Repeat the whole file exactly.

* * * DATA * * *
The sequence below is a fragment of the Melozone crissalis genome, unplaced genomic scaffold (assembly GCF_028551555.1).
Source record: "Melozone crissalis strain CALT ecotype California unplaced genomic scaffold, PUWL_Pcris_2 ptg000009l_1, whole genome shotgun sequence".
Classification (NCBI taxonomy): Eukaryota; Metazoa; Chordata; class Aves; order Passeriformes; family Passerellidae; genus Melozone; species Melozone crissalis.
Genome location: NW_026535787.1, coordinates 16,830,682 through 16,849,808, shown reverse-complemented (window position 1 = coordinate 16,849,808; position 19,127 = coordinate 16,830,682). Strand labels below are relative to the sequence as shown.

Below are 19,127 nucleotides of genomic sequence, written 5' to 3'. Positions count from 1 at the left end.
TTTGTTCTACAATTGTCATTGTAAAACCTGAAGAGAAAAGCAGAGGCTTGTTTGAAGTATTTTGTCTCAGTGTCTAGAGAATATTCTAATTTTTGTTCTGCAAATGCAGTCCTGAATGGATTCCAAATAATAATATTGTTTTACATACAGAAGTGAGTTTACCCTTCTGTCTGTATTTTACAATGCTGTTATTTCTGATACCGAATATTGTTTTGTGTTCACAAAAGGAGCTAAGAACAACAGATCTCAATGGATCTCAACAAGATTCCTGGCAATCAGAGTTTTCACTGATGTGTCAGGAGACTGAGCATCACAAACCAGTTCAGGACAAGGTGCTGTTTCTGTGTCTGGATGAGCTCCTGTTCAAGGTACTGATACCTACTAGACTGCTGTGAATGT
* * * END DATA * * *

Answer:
The sequence below is a fragment of the Melozone crissalis genome, unplaced genomic scaffold (assembly GCF_028551555.1).
Source record: "Melozone crissalis strain CALT ecotype California unplaced genomic scaffold, PUWL_Pcris_2 ptg000009l_1, whole genome shotgun sequence".
Classification (NCBI taxonomy): Eukaryota; Metazoa; Chordata; class Aves; order Passeriformes; family Passerellidae; genus Melozone; species Melozone crissalis.
Genome location: NW_026535787.1, coordinates 16,830,682 through 16,849,808, shown reverse-complemented (window position 1 = coordinate 16,849,808; position 19,127 = coordinate 16,830,682). Strand labels below are relative to the sequence as shown.

Below are 19,127 nucleotides of genomic sequence, written 5' to 3'. Positions count from 1 at the left end.
TTTGTTCTACAATTGTCATTGTAAAACCTGAAGAGAAAAGCAGAGGCTTGTTTGAAGTATTTTGTCTCAGTGTCTAGAGAATATTCTAATTTTTGTTCTGCAAATGCAGTCCTGAATGGATTCCAAATAATAATATTGTTTTACATACAGAAGTGAGTTTACCCTTCTGTCTGTATTTTACAATGCTGTTATTTCTGATACCGAATATTGTTTTGTGTTCACAAAAGGAGCTAAGAACAACAGATCTCAATGGATCTCAACAAGATTCCTGGCAATCAGAGTTTTCACTGATGTGTCAGGAGACTGAGCATCACAAACCAGTTCAGGACAAGGTGCTGTTTCTGTGTCTGGATGAGCTCCTGTTCAAGGTACTGATACCTACTAGACTGCTGTGAATGT